Chino Hills State Park
Along Ranch Road to McDermont Spring is 4 miles round trip
with 400-foot gain; to Carbon Canyon Regional Park
is 7.5 miles one way with 800-foot loss
Chino Hills State Park, located in Orange, San Bernardino and Riverside counties, preserves some much needed “breathing room” in this fast-growing area. Nearly three million people live within sight of the Chino Hills and more than 15 million people live within a 40 mile radius of the park!
The park is the state’s most expensive ever, with an excess of $50 million spent by the time it opened for full time use in 1986. Some, but not too much development is in store for Chino Hills; mostly the park will continue to be the province of horseback riders, mountain bikers and hikers.
The 12,500-acre park is located near the northern end of what geologists call the Peninsular Ranges Geomorphic Province. The Chino Hills are part of the group of hills that include the Puente Hills to the northwest. These hills form a roughly triangular area of approximately 35 square miles of valleys, canyons, hills and steep slopes.
Extensive grasslands blanket the slopes. The hills are covered with wild oats, rye, black mustard and wild radish. On south-facing slopes is the soft-leaved shrub community, dominated by several varieties of sage.
High temperatures, often combined with heavy smog, suggest that a summer visit can be something of an ordeal. The park is much more pleasurable in the cooler months, and especially delightful in spring.
Hills-for-Everyone Trail was named for the conservation group that was instrumental in establishing Chino Hills State Park. The trail follows a creek to the head of Telegraph Canyon. The creek is lined with oak, sycamore and the somewhat rare California walnut.
Directions to trailhead: Chino Hills State Park can be a bit tricky to ﬁnd. The park is located west of Highway 71 between the Riverside Freeway (91) and the Pomona Freeway (60). From the Riverside Freeway (91) in Corona, go north on Highway 71 for 8 miles and exit on Soquel Canyon Parkway. Make a left, proceed to Elvinar Road, turn left and proceed through a residential area. Just after Elvinar turns east and becomes Sapphire Road, you’ll see the signed Chino Hills State Park dirt entrance road on your right. (This park entry road is closed for a period of 48 hours after a rainstorm.) Enter the park on this dirt road (which returns to pavement in 1.5 miles) and proceed to the park entry kiosk (information, fee collection). Once past the kiosk, continue to Rolling M Ranch Barn and the parking area for the Hills-for-Everyone and Telegraph Canyon Trails.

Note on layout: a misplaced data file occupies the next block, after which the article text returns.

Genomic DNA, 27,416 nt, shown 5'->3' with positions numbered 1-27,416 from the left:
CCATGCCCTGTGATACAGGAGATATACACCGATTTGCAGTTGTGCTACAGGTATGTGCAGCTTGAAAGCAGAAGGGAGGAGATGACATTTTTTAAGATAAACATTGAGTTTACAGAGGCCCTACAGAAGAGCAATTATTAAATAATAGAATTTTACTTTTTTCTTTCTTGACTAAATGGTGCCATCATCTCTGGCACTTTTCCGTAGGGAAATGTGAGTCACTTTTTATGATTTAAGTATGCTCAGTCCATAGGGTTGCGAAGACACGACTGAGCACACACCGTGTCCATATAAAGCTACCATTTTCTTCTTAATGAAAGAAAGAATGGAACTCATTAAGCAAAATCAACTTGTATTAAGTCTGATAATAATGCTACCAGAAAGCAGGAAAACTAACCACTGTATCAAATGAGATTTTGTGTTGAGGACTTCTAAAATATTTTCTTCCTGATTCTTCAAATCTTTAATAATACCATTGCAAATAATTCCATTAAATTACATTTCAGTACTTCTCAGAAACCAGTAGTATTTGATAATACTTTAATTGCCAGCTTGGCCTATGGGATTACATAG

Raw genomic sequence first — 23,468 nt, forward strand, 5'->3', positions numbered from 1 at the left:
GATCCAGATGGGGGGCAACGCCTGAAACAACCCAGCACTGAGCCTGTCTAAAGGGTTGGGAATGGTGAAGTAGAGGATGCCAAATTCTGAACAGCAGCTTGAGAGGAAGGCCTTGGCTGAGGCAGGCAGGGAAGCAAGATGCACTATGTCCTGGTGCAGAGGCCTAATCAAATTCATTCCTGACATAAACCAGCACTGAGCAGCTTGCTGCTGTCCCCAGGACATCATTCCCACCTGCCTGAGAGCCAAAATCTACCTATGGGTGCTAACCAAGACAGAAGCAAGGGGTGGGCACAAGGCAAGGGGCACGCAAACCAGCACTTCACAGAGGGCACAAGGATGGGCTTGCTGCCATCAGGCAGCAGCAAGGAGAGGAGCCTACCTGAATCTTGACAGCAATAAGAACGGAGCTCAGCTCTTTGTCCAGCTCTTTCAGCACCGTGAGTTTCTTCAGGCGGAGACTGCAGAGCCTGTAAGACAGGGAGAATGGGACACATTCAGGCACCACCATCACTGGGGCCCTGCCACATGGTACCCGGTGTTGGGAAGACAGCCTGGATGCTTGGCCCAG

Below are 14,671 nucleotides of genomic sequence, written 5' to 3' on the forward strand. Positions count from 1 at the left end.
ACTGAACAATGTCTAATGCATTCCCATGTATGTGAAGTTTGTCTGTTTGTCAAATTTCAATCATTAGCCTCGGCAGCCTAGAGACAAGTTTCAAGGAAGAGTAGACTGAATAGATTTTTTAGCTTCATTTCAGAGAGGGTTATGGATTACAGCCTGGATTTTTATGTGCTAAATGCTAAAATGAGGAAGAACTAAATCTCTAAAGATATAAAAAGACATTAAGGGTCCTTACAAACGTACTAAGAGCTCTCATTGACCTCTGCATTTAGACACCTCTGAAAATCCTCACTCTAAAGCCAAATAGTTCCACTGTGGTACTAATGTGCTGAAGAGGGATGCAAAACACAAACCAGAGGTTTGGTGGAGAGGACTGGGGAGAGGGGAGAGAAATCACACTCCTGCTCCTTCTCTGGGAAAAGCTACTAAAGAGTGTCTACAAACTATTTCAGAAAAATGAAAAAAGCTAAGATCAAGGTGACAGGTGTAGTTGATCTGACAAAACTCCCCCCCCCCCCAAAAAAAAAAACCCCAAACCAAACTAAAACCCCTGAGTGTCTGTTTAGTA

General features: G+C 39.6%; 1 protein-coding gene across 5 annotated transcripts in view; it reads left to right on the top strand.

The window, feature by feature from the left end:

The hike: Hills-for-Everyone Trail descends to a small creek and follows the creek up canyon. Shading the trail—and shielding the hiker from a view of the many electrical transmission lines that cross the park—are oaks, sycamores and walnuts. Of particular interest is the walnut; often the 15- to 30-foot tall tree has several dark brown trunks, which gives it a brushy appearance.
The trail, which can be quite slippery and muddy after a rain, passes a small (seasonal) waterfall. The slopes above the creekbed are carpeted with lush grasses and miners lettuce.
Along the trail is found evidence of the park’s ranching heritage, including lengths of barbed wire fence and old cattle troughs. For more than a century this land was used exclusively for cattle ranching.
Near its end, the trail ascends out of the creekbed to the head of Telegraph Canyon and intersects a dirt road. McDermont Spring is just down the road. Some of the livestock ponds, constructed during the area’s ranching days, still exist, and hold water year-round. McDermont Spring— along with Windmill and Panorama ponds—provides water for wildlife.
To Carbon Canyon Regional Park: Telegraph Canyon Trail (a dirt road closed to public vehicular trafﬁc) stays close to the canyon bottom and its creek. It’s a gentle descent under the shade of oak and walnut trees. The walnuts are particularly numerous along the ﬁrst mile of travel and the hiker not inclined to hike the length of Telegraph Canyon might consider exploring this stretch before returning to the trailhead.
The route passes an old windmill. Farther down the canyon, the walnuts thin out. A lemon grove, owned by the state park but leased to a farmer, is at a point where the dirt road intersects Carbon Canyon Road. Walk along the broad shoulder of the latter road 0.5 mile to Carbon Canyon Regional Park.
© 2012 The Trailmaster, Inc.
From John McKinney’s
Day Hiker’s Guide to California’s State Parks
Trail descriptions and maps have been reproduced with the permission of the author. To learn more about The Trailmaster and other related publications please visit their website at www.thetrailmaster.com.